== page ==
Posted On: April 5, 2012 by Stephen Bilkis

Court Rules on Car Accident Case

The petitioner in this case is Government Employees Insurance Company. The respondents in the case are Rinella Binns-Harty, and Technology Insurance Company. Proposed additional respondents are Sandra Ramos.

Case History

The respondent, Binns-Harty has moved for an order that vacates the award given to the arbitrator on July 28, 2009. The petitioner, Government Employees Insurance Company and Sandra Ramos both oppose this motion.

The case began with a car accidentthat occurred on June 30, 2006. At this time the offending vehicle was operated by Ramos and the car was owned by Transcare. The vehicle was insured by the proposed additional respondent, TICO. Binns-Harty filed a demand for arbitration for an uninsured motorist claim and the Government Employees Insurance Company states they received the claim on March 13, 2008. Government Employees Insurance Company began the instant special proceeding, pursuant with the law, CPLR 7503, and sought to stay arbitration of the respondents uninsured motorist claim.

The first petition was dismissed by Honorable Nicholas Figueroa, based on the fact that the issue was time barred because it was not started within 20 days of being received. Additionally, Justice Figueroa granted the respondents motion to resettle the issue on October 16, 2008.

A New York Injury Lawyer said that during the interim, the matter went before Howard I Bushin, Esquire of the American Arbitration Association. A telephone conference was held with both Government Employees Insurance Company and Binns-Harty being represented by counsel. Attorneys for Transcare testified on behalf of Government Employees Insurance Company stating that the vehicle that was operated by Ramos at the time of the accident was insured by TICO. The arbitrator found that the car was insured on the date of the accident and therefore dismissed the uninsured motorist claim which had been made by Binns-Harty.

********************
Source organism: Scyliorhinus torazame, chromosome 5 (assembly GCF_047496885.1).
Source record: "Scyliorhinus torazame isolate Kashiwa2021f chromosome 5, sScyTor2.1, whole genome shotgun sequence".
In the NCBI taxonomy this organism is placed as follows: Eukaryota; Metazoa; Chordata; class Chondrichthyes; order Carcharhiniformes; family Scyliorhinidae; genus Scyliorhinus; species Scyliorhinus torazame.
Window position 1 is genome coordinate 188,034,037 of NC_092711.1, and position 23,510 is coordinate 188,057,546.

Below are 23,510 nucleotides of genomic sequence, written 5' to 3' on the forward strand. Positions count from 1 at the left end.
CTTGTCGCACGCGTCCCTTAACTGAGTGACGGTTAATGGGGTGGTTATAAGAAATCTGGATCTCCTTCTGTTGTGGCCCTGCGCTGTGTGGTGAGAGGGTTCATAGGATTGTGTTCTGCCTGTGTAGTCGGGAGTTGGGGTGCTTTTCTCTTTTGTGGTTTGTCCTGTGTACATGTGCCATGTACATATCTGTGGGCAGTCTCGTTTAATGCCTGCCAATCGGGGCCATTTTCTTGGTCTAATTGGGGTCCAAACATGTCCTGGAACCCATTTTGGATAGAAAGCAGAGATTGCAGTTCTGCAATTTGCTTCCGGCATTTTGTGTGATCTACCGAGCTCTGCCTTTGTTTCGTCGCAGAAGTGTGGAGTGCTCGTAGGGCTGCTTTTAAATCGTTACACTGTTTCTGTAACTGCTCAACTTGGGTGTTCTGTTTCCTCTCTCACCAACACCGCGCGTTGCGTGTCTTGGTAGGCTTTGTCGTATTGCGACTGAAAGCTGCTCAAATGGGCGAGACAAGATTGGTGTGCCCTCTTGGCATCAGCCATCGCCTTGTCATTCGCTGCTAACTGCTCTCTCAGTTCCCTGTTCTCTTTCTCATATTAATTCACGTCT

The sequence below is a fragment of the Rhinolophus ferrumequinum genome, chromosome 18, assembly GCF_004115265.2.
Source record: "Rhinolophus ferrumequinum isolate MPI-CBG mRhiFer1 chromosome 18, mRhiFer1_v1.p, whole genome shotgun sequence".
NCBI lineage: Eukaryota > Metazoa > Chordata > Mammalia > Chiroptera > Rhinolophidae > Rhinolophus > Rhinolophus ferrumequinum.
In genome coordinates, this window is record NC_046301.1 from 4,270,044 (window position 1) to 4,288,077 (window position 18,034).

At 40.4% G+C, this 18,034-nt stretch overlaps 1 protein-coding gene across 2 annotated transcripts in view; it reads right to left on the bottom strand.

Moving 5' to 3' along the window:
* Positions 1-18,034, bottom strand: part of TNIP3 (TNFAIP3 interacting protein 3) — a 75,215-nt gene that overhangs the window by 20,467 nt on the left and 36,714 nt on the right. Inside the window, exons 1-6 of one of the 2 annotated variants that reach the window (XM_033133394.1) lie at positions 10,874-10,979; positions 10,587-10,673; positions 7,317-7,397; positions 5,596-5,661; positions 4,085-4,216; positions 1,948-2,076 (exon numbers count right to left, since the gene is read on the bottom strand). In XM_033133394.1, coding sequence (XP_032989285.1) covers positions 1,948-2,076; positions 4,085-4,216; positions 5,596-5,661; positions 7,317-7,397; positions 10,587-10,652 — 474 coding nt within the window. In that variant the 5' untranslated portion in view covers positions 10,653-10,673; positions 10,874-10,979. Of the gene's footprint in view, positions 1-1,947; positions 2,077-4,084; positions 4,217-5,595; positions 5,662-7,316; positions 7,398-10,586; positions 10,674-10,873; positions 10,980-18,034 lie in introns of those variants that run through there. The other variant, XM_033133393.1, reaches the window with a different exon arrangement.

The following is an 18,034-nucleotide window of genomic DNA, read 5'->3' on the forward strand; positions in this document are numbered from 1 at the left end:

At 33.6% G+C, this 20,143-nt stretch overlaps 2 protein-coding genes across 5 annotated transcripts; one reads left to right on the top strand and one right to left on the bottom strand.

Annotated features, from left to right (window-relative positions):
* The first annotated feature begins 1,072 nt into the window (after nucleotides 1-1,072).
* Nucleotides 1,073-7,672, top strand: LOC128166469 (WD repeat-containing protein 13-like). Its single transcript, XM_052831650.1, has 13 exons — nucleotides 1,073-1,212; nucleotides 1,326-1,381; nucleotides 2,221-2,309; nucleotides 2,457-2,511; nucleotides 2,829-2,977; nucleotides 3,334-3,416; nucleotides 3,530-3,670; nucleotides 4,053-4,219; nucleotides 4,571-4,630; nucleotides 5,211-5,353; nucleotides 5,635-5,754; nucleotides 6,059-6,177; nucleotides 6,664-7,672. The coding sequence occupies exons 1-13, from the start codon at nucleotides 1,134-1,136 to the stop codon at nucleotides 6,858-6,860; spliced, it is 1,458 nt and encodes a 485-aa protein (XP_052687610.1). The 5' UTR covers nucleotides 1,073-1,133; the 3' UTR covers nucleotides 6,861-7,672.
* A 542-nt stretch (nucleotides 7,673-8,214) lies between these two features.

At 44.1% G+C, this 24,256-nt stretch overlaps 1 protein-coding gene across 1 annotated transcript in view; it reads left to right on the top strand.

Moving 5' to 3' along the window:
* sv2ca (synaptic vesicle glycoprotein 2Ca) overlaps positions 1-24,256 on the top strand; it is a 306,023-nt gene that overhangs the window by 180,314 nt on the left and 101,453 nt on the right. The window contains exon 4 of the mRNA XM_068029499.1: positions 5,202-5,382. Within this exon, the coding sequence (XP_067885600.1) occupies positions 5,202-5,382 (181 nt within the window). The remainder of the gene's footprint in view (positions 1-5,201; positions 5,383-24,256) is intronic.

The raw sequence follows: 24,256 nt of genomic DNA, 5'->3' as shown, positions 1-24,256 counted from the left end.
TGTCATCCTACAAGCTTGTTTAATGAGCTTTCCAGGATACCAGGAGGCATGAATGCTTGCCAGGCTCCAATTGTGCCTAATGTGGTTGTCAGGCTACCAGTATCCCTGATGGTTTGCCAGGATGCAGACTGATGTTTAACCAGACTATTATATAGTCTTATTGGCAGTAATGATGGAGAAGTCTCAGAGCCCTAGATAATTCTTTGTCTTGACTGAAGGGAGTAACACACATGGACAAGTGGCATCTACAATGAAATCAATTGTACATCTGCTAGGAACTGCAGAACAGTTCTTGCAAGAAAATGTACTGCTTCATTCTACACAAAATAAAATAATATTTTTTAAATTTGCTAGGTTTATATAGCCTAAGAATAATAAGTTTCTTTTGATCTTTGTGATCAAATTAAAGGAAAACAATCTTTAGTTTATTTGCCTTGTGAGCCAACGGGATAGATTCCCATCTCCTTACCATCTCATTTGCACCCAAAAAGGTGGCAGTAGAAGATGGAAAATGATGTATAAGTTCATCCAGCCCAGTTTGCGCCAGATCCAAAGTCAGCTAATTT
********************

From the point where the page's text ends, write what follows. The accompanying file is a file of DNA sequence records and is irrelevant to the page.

Binns-Harty moves to vacate the arbitrators’ award, based on the grounds that the arbitrator did not have the authority to decide the issue of insurance coverage and therefore exceeded his authority.

Case Results

In this particular case, the respondent has not met the requirements needed to vacate the arbitrators’ award. When reviewing the records the court finds no evidence that the arbitrator exceeded his power when finding in favor of the Government Employees Insurance Company’s coverage issue. A Staten Island Personal Injury Lawyer said that during the teleconference the arbitrator indicated that the issue of coverage would be considered. Additionally, the respondent and his attorney’s waited four months before seeking clarification from the decision and order made by Justice Figueroa, which left the question of coverage up to the arbitrator to decide. For this reason, the Court cannot find that the arbitrator exceeded his authority by dismissing the uninsured motorist claim made by the respondent. A Suffolk County Personal Injury Lawyer said the records indicate that his finding was supported by the fact that the vehicle in question was insured on the day of the accident. The position made by the respondent would require the Court to ignore all concessions made by the counsel for the offending vehicle and make new findings in the case.

The Court upon hearing the evidence in the case has ruled that the respondent’s motion to vacate the arbitrators’ award is denied. The Court finds in favor of the Government Employees Insurance Company and the dismissal of the uninsured motorist claim is confirmed.


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